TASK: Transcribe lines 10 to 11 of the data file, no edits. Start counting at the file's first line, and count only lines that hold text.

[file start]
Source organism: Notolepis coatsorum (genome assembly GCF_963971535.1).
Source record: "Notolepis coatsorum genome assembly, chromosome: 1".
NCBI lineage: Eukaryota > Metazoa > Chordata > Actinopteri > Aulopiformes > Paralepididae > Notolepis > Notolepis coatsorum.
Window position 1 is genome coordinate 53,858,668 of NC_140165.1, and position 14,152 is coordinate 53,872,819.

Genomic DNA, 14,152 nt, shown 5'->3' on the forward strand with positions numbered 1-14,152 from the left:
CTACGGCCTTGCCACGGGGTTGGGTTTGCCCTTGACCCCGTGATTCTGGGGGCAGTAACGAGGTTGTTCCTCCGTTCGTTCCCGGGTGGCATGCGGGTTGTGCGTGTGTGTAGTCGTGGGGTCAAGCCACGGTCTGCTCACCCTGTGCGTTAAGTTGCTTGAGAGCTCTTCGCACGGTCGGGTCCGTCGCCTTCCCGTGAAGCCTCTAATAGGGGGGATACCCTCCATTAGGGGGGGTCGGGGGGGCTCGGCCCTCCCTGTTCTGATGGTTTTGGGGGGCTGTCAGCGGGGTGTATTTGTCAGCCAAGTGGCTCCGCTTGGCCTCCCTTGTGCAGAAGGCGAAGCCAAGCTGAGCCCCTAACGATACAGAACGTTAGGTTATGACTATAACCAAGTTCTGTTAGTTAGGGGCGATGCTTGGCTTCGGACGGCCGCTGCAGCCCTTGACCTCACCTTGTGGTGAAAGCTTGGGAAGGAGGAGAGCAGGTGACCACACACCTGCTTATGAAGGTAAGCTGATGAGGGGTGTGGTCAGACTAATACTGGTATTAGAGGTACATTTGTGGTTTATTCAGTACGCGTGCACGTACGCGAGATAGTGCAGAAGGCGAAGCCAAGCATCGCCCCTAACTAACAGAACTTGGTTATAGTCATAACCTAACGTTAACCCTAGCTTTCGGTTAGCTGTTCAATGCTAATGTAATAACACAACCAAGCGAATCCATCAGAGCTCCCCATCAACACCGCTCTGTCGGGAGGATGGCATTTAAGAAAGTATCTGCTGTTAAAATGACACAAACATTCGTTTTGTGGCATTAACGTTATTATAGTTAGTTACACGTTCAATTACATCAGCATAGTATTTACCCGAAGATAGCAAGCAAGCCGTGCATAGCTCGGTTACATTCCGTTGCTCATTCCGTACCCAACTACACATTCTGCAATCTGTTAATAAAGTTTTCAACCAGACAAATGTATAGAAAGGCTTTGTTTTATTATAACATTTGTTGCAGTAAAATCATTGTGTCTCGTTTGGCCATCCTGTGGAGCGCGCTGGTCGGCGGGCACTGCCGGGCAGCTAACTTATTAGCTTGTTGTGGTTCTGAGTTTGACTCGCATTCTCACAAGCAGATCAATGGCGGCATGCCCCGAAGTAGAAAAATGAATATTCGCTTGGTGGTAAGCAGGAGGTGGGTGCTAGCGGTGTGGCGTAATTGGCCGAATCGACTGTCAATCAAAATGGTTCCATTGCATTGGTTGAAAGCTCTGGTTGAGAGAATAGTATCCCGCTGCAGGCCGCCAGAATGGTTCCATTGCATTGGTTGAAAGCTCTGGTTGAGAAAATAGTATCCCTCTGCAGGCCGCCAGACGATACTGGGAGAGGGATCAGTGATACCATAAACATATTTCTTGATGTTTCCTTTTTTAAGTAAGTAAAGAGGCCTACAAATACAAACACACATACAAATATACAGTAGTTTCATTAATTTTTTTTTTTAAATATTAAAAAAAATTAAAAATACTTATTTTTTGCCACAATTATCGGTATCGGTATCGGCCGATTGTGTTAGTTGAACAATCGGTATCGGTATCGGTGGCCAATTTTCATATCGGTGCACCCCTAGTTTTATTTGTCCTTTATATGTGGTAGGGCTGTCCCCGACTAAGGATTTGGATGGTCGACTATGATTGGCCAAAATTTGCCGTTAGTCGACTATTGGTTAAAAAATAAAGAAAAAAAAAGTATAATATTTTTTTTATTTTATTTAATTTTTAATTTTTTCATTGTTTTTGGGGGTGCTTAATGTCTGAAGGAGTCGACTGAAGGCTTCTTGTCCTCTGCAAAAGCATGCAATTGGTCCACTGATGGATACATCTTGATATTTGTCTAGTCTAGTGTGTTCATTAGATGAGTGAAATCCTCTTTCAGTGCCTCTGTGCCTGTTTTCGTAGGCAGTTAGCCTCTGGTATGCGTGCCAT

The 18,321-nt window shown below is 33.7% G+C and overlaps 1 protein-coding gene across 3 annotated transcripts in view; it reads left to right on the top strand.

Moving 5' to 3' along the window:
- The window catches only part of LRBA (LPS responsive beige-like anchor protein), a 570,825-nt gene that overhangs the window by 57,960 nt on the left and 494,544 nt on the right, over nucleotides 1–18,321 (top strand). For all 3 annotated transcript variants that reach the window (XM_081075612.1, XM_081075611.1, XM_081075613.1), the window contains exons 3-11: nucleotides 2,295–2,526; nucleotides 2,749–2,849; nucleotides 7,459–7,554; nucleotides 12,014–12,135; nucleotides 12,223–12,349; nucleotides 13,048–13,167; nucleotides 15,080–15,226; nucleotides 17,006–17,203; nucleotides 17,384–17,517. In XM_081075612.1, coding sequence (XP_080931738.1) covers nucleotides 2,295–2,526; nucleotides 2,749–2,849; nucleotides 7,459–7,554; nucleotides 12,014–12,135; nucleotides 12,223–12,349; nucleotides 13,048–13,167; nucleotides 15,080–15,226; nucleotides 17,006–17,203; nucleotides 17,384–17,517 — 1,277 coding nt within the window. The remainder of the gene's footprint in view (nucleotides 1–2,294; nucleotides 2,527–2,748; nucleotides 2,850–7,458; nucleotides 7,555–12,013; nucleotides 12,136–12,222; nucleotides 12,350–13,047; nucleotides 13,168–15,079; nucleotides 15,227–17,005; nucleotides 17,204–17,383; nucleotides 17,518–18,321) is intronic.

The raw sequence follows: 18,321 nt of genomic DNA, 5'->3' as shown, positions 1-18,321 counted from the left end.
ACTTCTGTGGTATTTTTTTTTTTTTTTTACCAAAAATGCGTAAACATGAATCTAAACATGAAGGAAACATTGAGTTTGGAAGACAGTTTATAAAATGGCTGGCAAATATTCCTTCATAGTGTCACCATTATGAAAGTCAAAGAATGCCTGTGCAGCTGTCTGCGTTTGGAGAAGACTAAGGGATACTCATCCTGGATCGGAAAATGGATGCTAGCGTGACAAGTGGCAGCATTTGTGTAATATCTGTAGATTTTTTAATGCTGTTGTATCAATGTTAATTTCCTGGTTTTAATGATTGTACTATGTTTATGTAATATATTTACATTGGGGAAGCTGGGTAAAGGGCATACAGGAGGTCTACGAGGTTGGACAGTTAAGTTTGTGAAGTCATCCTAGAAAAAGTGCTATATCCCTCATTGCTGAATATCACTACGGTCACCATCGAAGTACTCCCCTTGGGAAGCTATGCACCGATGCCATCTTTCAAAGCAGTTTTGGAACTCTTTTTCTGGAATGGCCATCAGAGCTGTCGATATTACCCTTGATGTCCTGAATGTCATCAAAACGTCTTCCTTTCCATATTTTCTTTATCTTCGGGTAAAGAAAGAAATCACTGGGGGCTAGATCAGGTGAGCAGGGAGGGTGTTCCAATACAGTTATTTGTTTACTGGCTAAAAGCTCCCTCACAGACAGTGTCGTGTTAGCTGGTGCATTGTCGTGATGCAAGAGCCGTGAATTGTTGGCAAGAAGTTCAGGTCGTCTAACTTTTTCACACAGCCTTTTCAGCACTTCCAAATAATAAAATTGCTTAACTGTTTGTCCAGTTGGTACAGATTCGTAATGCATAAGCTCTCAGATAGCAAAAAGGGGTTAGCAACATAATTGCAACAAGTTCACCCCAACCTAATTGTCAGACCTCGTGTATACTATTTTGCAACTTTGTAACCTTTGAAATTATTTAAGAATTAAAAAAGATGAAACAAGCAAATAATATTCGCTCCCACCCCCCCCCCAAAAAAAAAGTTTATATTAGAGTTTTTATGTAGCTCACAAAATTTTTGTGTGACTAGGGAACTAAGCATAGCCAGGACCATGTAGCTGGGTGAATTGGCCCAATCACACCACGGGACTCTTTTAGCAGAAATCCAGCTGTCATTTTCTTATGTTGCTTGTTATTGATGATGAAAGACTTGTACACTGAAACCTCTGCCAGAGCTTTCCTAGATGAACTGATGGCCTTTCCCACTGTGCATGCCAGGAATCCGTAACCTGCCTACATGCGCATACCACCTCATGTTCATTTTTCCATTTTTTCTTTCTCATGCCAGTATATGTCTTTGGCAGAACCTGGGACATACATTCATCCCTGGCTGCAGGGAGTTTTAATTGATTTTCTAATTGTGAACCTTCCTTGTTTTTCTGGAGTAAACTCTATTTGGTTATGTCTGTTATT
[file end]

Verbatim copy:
The raw sequence follows: 18,321 nt of genomic DNA, 5'->3' as shown, positions 1-18,321 counted from the left end.
ACTTCTGTGGTATTTTTTTTTTTTTTTTACCAAAAATGCGTAAACATGAATCTAAACATGAAGGAAACATTGAGTTTGGAAGACAGTTTATAAAATGGCTGGCAAATATTCCTTCATAGTGTCACCATTATGAAAGTCAAAGAATGCCTGTGCAGCTGTCTGCGTTTGGAGAAGACTAAGGGATACTCATCCTGGATCGGAAAATGGATGCTAGCGTGACAAGTGGCAGCATTTGTGTAATATCTGTAGATTTTTTAATGCTGTTGTATCAATGTTAATTTCCTGGTTTTAATGATTGTACTATGTTTATGTAATATATTTACATTGGGGAAGCTGGGTAAAGGGCATACAGGAGGTCTACGAGGTTGGACAGTTAAGTTTGTGAAGTCATCCTAGAAAAAGTGCTATATCCCTCATTGCTGAATATCACTACGGTCACCATCGAAGTACTCCCCTTGGGAAGCTATGCACCGATGCCATCTTTCAAAGCAGTTTTGGAACTCTTTTTCTGGAATGGCCATCAGAGCTGTCGATATTACCCTTGATGTCCTGAATGTCATCAAAACGTCTTCCTTTCCATATTTTCTTTATCTTCGGGTAAAGAAAGAAATCACTGGGGGCTAGATCAGGTGAGCAGGGAGGGTGTTCCAATACAGTTATTTGTTTACTGGCTAAAAGCTCCCTCACAGACAGTGTCGTGTTAGCTGGTGCATTGTCGTGATGCAAGAGCCGTGAATTGTTGGCAAGAAGTTCAGGTCGTCTAACTTTTTCACACAGCCTTTTCAGCACTTCCAAATAATAAAATTGCTTAACTGTTTGTCCAGTTGGTACAGATTCGTAATGCATAAGCTCTCAGATAGCAAAAAGGGGTTAGCAACATAATTGCAACAAGTTCACCCCAACCTAATTGTCAGACCTCGTGTATACTATTTTGCAACTTTGTAACCTTTGAAATTATTTAAGAATTAAAAAAGATGAAACAAGCAAATAATATTCGCTCCCACCCCCCCCCCAAAAAAAAAGTTTATATTAGAGTTTTTATGTAGCTCACAAAATTTTTGTGTGACTAGGGAACTAAGCATAGCCAGGACCATGTAGCTGGGTGAATTGGCCCAATCACACCACGGGACTCTTTTAGCAGAAATCCAGCTGTCATTTTCTTATGTTGCTTGTTATTGATGATGAAAGACTTGTACACTGAAACCTCTGCCAGAGCTTTCCTAGATGAACTGATGGCCTTTCCCACTGTGCATGCCAGGAATCCGTAACCTGCCTACATGCGCATACCACCTCATGTTCATTTTTCCATTTTTTCTTTCTCATGCCAGTATATGTCTTTGGCAGAACCTGGGACATACATTCATCCCTGGCTGCAGGGAGTTTTAATTGATTTTCTAATTGTGAACCTTCCTTGTTTTTCTGGAGTAAACTCTATTTGGTTATGTCTGTTATT